Although the involvement of lipids in PD functionality has been suggested, we actually know very little about PD lipid constituents. As a way to determine whether sterol- and sphingolipid-enriched microdomains contribute to PD membranes as suggested by the presence of raft and tetraspanin protein markers, Naulin et al. (2014) propose an original approach based on Mass Spectrometry (MS) and Atomic Force Microscopy (AFM) directly on purified PD membranes. Whereas AFM could be applied to identify microdomains based on topological parameters, MS approaches could resolve the PD lipid profile and identify intact membrane proteins and the stoichiometry and nature of lipids bound to them.
In animal cells, the recently discovered tunneling nanotubes (TNTs) also connect the PM between cells via a highly curved membrane tubule, although they differ from PD by the lack of an ER connection. Delage and Zurzolo (2013) review the current knowledge of the lipid composition of TNTs and suggest that comparisons with PD lipids will be informative in understanding the functional similarities and differences between these structures. They suggest that lipids may play a critical role in the formation and stability of these highly curved structures.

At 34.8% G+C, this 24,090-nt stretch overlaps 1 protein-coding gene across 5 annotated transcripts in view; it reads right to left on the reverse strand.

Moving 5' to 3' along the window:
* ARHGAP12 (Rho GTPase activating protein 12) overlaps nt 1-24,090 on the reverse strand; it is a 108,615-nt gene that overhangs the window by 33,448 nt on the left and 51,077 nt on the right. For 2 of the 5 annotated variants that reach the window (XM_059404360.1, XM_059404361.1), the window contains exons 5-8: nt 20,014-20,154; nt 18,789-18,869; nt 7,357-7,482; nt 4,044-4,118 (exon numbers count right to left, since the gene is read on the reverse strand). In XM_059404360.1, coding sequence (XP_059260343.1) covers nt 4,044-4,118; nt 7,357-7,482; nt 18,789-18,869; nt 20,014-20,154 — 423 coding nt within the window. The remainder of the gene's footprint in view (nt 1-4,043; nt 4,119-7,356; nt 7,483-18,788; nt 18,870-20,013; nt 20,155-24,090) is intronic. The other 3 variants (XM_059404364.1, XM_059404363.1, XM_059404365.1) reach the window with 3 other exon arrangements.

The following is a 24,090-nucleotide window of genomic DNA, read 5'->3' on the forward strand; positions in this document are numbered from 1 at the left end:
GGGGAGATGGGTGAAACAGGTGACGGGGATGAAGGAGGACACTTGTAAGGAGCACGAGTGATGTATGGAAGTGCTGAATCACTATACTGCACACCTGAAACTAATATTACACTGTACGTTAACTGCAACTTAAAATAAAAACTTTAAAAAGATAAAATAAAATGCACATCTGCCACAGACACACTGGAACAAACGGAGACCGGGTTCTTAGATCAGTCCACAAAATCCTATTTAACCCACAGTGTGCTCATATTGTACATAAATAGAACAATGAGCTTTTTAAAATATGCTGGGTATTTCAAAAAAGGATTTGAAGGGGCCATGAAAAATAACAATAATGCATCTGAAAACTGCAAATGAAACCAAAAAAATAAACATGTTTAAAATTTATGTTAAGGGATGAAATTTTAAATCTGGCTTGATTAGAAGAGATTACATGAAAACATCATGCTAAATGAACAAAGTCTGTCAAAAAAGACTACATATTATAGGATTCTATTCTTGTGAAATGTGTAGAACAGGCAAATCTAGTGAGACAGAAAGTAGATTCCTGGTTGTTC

Because sphingolipids are typically enriched in raft-like microdomains, González-Solís et al. (2014) describe Arabidopsis mutants defective in specific steps of sphingolipid synthesis which could be used to dissect the contribution of sphingolipids to putative PD-PM microdomains. Sphingoid bases, breakdown products of sphingolipids, also act as second messengers in pathogen-induced programmed cell death and the authors suggest that like other defense-related signaling this pathway could act at PD.
Linking lipids and the regulation of PD permeability, De Storme and Geelen (2014) discuss the potential involvement of sterols in the regulation of PD aperture through the deposition and removal of the water-insoluble cell wall polysaccharide callose (β-1,3-glucan) at the neck region of the pore, which leads to a physical constriction of the PD opening. Callose synthases are transmembrane complexes like cellulose synthases, and callose-degrading β-1,3-glucanases are membrane-anchored apoplastic enzymes. The site-specific turnover of callose at PD therefore also requires targeting of proteins and membranes to the specific domain at PD. De Storme and Geelen provide an overview of callose metabolism at PD and note similarities in the developmental phenotypes of mutations in callose synthases with those of sterol synthesis mutants. They speculate that structural sterols may play a role in PD callose turnover, either as constituents of the PD-PM, or as substrates for callose synthase.